Wine Experts Prove that Screwcaps Are Better for Wine than Corks (September 15, 2003)
At this year's International Wine Challenge, the world's biggest wine
competition, the panel of expert tasters found that nearly one in 20
4.9% of the 11,033 corks pulled from bottles had spoiled or flattened
the flavour of the wine they were supposed to protect.
Following this discovery, Wine International magazine, the organizers
of the competition, held the world's first comparative tasting of wines
sealed with natural corks, synthetic corks, screwcaps and even crown-caps
similar to the one used for beer. The result was astonishing. Screwcaps
were preferred in 21 out of 40 cases; corks only won once.
Nearly 50 wines from throughout the world were assembled in Bordeaux and
set before 45 tasters, including leading authorities and winemakers, Michel
Laroche of Chablis, Peter Gago of Penfolds, Jean-Marie Chadronnier of
Dourthe in Bordeaux and Michel Rolland, the world's most famous wine consultant.
The tasters were given examples of the same wines from different kinds
of closure "blind" and asked to say which, if any, they preferred.
In a few cases where no cork-sealed bottle was available, they were given
asked for their opinion of single examples of wine with alternative closures
Out of 40 wines where comparison was possible, cork only came out on top
once with a preference of 57% for the Esk Valley 2002 Sauvignon
Blanc from New Zealand. Of the others, the tasters preferred the screwcap
in 21 cases, and, in one case the Kuehn Riesling from Germany -
the crowncap. Otherwise, no significant difference was found.
Wines age better with screwcaps
Revealingly, some of the strongest preferences were for older wines with
screwcaps. The experimental screwcap Henschke Keyneton 1995 and Penfolds
Bin 389 1996 from Australia scored 70% and 77% respectively. (The screwcap
1995 Penfolds Bin 2 actually scored 100%, but that was because the natural-cork
stopped bottle was one of the two obviously cork-tainted wines in the
tasting). There was also high praise for the freshness of the screwcap
1980 Yalumba Riesling from Australia, 1983 Kanonkop Paul Sauer red from
South Africa, 1992 Provins Swiss wines and a pair of 1996 synthetic cork
St Francis Cabernets from California. Sadly, no cork-stoppered examples
of these wines were available for tasting, but Robert Hill Smith, Chief
Executive of Yalumba, was confident that the screwcap had kept his wine
in far better condition than a cork would have done.
No need to breathe
As Robert Joseph points out in his report in the October issue of Wine
International, the explanation for the success of the alternative
closures lies both in the fact that, unlike natural cork, they in no way
flavour the wine and in the fact that they far more efficiently protect
it from the air. The widely-held belief that wines need to "breathe"
through the cork was, in fact, dismissed by the leading Bordeaux authority
Professor Pascal Ribereau-Gayon in 2000, when he wrote in the Handbook
of Enology that "reactions that take place in bottled wine do
not require oxygen." Proof of this is found in bottles of old port
whose corks are dipped in sealing wax that presumably prevents the wine
from breathing, and in the bottles that are occasionally rescued from
the ocean floor.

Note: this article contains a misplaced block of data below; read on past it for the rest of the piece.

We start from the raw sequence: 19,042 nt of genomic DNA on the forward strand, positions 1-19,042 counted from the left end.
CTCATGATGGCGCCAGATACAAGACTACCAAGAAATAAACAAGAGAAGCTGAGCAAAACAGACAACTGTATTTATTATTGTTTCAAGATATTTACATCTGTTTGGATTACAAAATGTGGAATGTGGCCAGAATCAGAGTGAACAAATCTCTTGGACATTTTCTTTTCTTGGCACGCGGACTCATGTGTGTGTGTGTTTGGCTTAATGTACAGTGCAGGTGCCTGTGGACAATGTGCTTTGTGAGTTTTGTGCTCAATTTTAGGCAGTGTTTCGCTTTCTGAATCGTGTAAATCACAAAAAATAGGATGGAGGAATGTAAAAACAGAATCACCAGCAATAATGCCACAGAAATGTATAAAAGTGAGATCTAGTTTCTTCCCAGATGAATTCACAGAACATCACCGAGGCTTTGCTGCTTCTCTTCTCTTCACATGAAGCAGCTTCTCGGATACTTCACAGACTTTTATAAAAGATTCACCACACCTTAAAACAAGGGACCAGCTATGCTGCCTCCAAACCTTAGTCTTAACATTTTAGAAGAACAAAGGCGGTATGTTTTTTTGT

Synthetic closures are currently used in 79% of bottles, a number
that is growing due to the exasperation by producers and retailers with
the unreliability of the corks they are able to buy. The pioneers of the
recent use of screwcaps have been the winemakers of the New World. Among
the Australian adopters are such well-known names as Yalumba, Penfolds,
Jacobs Creek, Grossett and Henschke, as well as the vast majority of producers
in the Clare Valley. In New Zealand a "screwcap initiative"
was led by the world-famous Kumeu River and has been followed by a growing
number of wineries including Jackson Estate, Felton Road and Cloudy Bay.
In South Africa, Vergelegen thought by many to be the best producer
in the Cape has introduced screwcaps, while Bonny Doon and Plumpjack
are the first of a number of Californian cult wineries to do so.
Europe apart from Switzerland, which has used screwcaps widely
for decades has been slower to introduce screwcaps or even to experiment
on alternatives. This is changing rapidly, however. The Wine International
tasting included screwcap Chablis and southern French Merlot from Laroche;
Bordeaux from Dourthe and Château le Raz; Alsace from Paul Blanck;
Viña Esmeralda from Torres in Spain; and crown-cap Rieslings from
Kuehn in Germany. Given the prestige of these producers and the success
of their wines in this tasting, others are bound to follow their lead.
They will be encouraged to do so by the biggest wine retailer in the UK,
Tesco, which has had almost no customer resistance to the introduction
of large numbers of screwcap wines to its shelves. The chain is now selling
up to a million bottles of high quality screwcap wine per week.
The popularity of alternative closures raises environmental issues, but
as Robert Joseph points out, scare stories about the imminent disappearance
of Portugal's cork forests may have more to do with the 6.5 million Euros
being spent by the cork manufacturers on PR and advertising than with
reality. There is little publicity being given to the fact that the cork
forests are expanding by 4% and that numbers of animals like the
Iberian lynx that are supposedly threatened by the recent success of the
alternatives have in fact been declining for a century
Details of the International Wine Challenge and of the Corks vs. Alternatives
tasting can be found in Wine International Magazine, October, and on the